Otis understood he was being put on sentry duty because Billy Ray and John Lee, the two bikers from the Verde Valley in Arizona, were inseparable; B.T. had used the chopper to scout the pueblo they would be digging, so he was the only one of the group who knew where the site was situated. That left only Otis to guard the entrance road. But knowing the reason didn’t lessen the hurt. Otis felt like low man on the totem pole. After all, he knew more about digging Anasazi ruins than both of the motorcycle morons put together. It just wasn’t fair.
Otis was lounging in a ten-room pueblo that sat astride the dirt road like a crumbling fort. This site had been pothunted many years ago by locals. In fact, some enterprising person had actually brought a small backhoe up to the ruin and had excavated the whole area from top to bottom. Very little of the original structure was left standing, but one could still see the rock outline of the outside perimeter, and the wall which faced House rock Valley was still pretty much intact.
Otis sat in a folding lawn chair, gazing out through a large hole in the rear wall, less than ten feet from the lofty edge of the plateau. He was not a hard worker by nature, and the sitting part of this assignment was easy enough to get used to. But he still though that taking this type of precaution was a waste of time. Nobody lived on the Paria. The tourists were on their way to the Grand Canyon or the national parks of Southern Utah and didn’t even know this place existed. And all of the cattle had been moved off the plateau a few weeks back, with the coming of winter. Now that the cowboys were out of the way, there was no one else to worry about. It wasn’t on the way to anywhere. The roads were sandy and mostly impassable. The only source of water was an alkaline pond which the cattle used. There were no services; there were no hiking trails; nothing except cactus, stone, and the long-abandoned rock houses of the Anasazi.
Otis stood up. He was thirsty for a beer, but the others had taken his truck. There was no good place to stash a vehicle near the lookout post, so Billy Ray drove it to the dig site. They would relieve Otis at sunset. Until then, he would have to make do with only a gallon canteen of water. He spit over the wall of the pueblo and looked down into the valley below. He couldn’t believe his eyes. There was a green Forest Service truck coming slowly up the road to the top of the plateau. The truck was still at least a mile away, just beginning the long steep climb up the switchback mountain road, but it would pass by his position in less than fifteen minutes. He stared apprehensively at the government truck and fidgeted with the gun on his hip.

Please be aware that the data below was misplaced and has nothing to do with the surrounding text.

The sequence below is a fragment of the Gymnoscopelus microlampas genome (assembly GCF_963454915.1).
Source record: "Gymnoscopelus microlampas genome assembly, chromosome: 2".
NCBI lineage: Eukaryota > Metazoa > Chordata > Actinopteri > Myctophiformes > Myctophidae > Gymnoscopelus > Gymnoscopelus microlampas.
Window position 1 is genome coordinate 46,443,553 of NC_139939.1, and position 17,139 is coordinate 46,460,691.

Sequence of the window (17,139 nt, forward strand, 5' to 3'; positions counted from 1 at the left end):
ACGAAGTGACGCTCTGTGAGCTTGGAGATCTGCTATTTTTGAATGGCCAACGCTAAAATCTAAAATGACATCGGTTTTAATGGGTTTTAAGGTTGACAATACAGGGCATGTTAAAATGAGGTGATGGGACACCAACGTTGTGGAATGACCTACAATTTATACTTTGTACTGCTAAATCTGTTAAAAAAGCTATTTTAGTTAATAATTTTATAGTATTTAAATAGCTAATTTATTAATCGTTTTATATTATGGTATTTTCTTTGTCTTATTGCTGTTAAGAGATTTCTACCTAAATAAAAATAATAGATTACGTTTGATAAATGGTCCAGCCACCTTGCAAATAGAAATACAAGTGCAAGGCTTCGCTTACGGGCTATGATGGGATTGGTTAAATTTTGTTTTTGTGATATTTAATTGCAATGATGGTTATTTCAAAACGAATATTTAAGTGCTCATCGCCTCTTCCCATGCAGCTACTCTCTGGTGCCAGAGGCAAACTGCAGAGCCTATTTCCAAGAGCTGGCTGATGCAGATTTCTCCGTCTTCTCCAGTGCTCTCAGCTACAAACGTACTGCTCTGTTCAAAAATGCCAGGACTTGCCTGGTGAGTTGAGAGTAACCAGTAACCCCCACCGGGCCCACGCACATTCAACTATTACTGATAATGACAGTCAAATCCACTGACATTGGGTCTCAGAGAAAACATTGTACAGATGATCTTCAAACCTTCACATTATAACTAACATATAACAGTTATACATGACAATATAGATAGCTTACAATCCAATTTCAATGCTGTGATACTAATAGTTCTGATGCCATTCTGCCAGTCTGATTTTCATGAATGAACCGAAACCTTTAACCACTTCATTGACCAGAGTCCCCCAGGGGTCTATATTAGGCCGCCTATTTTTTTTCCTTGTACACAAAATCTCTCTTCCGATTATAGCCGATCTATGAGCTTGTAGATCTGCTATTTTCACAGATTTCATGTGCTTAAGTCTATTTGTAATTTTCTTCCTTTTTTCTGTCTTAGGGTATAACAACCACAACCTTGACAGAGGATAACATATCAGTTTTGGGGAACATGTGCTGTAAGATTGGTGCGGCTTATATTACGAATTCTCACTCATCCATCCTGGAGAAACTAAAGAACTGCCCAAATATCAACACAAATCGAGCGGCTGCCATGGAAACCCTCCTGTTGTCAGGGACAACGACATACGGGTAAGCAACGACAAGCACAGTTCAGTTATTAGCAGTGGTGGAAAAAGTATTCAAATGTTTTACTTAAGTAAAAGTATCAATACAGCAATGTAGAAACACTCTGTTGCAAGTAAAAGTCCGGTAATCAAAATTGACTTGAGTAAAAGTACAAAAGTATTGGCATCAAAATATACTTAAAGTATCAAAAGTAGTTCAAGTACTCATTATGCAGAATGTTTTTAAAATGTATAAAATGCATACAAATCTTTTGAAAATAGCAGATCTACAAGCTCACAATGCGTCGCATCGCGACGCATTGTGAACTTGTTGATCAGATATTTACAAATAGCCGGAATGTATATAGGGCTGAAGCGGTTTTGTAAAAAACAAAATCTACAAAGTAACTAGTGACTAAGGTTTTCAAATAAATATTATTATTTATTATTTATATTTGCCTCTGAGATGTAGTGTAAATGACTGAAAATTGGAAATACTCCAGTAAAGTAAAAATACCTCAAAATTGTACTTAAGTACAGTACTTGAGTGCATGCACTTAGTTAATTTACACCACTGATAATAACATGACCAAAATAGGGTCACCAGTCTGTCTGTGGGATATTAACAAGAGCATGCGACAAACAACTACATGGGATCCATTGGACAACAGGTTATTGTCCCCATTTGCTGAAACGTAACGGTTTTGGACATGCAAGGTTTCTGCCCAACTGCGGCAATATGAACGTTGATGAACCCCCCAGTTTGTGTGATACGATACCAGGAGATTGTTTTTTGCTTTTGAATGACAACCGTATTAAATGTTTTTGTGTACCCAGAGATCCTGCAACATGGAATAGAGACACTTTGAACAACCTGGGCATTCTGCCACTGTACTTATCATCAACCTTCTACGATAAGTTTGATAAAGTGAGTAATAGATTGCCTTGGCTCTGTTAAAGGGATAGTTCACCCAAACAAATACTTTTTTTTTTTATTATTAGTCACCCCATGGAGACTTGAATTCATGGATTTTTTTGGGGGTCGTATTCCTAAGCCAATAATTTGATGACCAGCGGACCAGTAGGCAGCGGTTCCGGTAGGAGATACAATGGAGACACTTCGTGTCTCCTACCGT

Otis stashed his lawn chair behind a large pile of rubble and got out his binoculars. He hunched down behind the broken wall of the pueblo and focused intently on the Forest Service rig. It was still pretty hard to make anything out, but when it rounded a turn, he could see the driver was a woman with bright red hair. Otis chuckled. This might be interesting.
Otis turned on the walkie-talkie and called the boss.
“B.T., this is Blondie. Do you read me? Over.”
He repeated the message at ten-second intervals as he marked the progress of the approaching government truck.
After about a minute, B.T. responded. “Go ahead, Blondie.”
“We got company, B.T.”
“Give me a description.”
“Well, it’s a Forest Service bitch in a truck. She’s alone. And she’s definitely coming all the way up on top. Over.”
“Good eyes, my friend,” answered B.T. “Lay low. Don’t let her see you. If she does, hold her there and give me a call right away.”
“I’ve got you covered on this end, B.T.”
“Use your head, Blondie. Let he go right on by. If she takes the turn to Pinnacle Ridge, we’ll have a nice reception waiting for her here at the dig. But if she doesn’t come by in the next fifteen minutes or so, then we’ll know she went over to Poverty Flat, and we’ll go looking for her later.”
“I hear what you’re saying, B.T.,” replied Otis with excitement.
“Then hear it ALL, my friend. Under no circumstances do I want that truck to leave this plateau. Is that understood?”
“She comes in, but she don’t go out.”
“That’s a big ten-four on that, Blondie. We’re counting on you, buddy.”
Otis glowed with pride as the radio went silent. He un-holstered his gun and crouched down out of sight. The sound of the Forest Service truck grew louder as it neared the crest of the Paria Plateau as Otis licked his lips. Let the games begin.